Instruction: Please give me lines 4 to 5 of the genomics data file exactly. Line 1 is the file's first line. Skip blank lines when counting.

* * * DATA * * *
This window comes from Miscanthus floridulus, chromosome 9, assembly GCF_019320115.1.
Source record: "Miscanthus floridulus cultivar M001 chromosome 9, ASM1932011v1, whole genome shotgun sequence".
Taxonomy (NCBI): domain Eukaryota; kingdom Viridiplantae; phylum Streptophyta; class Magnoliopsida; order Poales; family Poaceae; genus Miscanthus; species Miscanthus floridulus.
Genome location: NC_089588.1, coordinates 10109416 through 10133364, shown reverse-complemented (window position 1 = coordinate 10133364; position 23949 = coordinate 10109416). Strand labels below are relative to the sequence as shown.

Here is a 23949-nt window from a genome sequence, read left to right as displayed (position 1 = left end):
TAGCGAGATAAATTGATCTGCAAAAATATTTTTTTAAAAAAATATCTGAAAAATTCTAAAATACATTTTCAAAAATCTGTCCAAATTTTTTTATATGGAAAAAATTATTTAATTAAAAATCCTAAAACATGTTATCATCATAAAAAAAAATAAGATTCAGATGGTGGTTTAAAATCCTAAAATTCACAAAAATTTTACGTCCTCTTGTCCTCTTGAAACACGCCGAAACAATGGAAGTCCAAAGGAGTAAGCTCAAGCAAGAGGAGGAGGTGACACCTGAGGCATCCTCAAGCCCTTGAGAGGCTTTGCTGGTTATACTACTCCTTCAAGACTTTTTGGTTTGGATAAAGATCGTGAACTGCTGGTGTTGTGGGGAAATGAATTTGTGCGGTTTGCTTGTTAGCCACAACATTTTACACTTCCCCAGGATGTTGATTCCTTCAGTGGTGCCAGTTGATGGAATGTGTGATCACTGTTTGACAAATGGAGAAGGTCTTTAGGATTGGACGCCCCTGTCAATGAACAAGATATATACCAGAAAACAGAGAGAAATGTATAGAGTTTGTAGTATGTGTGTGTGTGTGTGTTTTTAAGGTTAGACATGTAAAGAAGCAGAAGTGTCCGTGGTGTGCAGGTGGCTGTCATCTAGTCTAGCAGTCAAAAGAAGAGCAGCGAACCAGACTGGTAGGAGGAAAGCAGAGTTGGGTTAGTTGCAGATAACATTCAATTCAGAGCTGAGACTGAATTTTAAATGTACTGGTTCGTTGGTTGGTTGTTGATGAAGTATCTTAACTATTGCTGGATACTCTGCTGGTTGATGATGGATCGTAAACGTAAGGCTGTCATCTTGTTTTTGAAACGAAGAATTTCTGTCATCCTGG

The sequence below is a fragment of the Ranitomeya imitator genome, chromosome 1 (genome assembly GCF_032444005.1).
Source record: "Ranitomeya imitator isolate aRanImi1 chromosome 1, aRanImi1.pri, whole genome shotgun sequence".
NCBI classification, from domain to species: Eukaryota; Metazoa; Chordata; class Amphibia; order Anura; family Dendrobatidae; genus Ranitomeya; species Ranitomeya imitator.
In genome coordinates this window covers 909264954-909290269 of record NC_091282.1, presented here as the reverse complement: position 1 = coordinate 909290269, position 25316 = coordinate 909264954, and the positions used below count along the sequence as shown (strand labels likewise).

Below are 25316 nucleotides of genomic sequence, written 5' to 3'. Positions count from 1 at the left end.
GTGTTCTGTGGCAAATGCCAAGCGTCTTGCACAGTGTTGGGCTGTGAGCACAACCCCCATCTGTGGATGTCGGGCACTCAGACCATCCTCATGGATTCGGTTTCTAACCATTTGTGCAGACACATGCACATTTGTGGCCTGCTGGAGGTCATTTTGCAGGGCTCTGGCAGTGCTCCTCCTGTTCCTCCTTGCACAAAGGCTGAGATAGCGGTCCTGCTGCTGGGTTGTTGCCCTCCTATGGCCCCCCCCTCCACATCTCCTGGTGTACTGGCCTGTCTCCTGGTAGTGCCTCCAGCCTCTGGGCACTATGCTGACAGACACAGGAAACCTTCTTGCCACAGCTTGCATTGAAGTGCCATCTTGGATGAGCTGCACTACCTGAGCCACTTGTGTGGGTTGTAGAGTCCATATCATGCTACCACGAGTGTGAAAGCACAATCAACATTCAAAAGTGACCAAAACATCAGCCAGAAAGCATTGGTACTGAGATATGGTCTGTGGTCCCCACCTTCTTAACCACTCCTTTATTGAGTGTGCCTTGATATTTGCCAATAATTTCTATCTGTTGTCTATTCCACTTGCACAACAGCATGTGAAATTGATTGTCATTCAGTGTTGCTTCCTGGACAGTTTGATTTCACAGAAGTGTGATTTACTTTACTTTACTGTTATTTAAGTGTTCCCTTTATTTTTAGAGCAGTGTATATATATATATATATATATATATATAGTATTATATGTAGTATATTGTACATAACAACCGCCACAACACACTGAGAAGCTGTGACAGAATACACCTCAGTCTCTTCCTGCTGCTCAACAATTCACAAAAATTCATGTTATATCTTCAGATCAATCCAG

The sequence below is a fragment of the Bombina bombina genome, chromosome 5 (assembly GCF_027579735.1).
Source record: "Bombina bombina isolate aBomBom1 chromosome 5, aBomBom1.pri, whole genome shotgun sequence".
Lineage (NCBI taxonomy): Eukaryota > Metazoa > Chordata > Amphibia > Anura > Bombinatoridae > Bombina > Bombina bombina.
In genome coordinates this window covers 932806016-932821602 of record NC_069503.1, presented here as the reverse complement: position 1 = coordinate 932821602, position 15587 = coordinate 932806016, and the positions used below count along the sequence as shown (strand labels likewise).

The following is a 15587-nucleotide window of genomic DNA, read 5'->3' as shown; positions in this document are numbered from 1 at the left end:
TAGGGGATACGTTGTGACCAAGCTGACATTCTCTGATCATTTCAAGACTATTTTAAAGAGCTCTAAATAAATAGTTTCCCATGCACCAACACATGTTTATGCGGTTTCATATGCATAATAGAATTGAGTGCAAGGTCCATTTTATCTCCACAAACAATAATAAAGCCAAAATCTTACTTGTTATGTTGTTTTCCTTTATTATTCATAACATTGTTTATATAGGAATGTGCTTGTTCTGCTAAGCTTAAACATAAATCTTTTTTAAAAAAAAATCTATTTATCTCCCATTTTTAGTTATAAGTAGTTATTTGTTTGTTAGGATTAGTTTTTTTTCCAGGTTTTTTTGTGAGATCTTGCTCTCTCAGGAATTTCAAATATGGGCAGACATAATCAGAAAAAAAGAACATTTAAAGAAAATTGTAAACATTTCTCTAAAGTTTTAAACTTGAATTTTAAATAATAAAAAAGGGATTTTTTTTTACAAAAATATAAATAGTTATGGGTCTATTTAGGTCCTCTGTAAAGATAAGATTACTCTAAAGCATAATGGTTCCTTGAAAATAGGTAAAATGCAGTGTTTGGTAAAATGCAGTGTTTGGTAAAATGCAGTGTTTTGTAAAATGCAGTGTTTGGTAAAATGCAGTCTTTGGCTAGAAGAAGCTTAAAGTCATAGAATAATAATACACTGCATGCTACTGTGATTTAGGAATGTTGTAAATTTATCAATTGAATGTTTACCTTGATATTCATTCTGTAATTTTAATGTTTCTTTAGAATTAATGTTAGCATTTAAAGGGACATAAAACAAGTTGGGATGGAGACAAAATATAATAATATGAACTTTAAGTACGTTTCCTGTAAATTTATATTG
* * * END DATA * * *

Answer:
Genome location: NC_089588.1, coordinates 10109416 through 10133364, shown reverse-complemented (window position 1 = coordinate 10133364; position 23949 = coordinate 10109416). Strand labels below are relative to the sequence as shown.

Here is a 23949-nt window from a genome sequence, read left to right as displayed (position 1 = left end):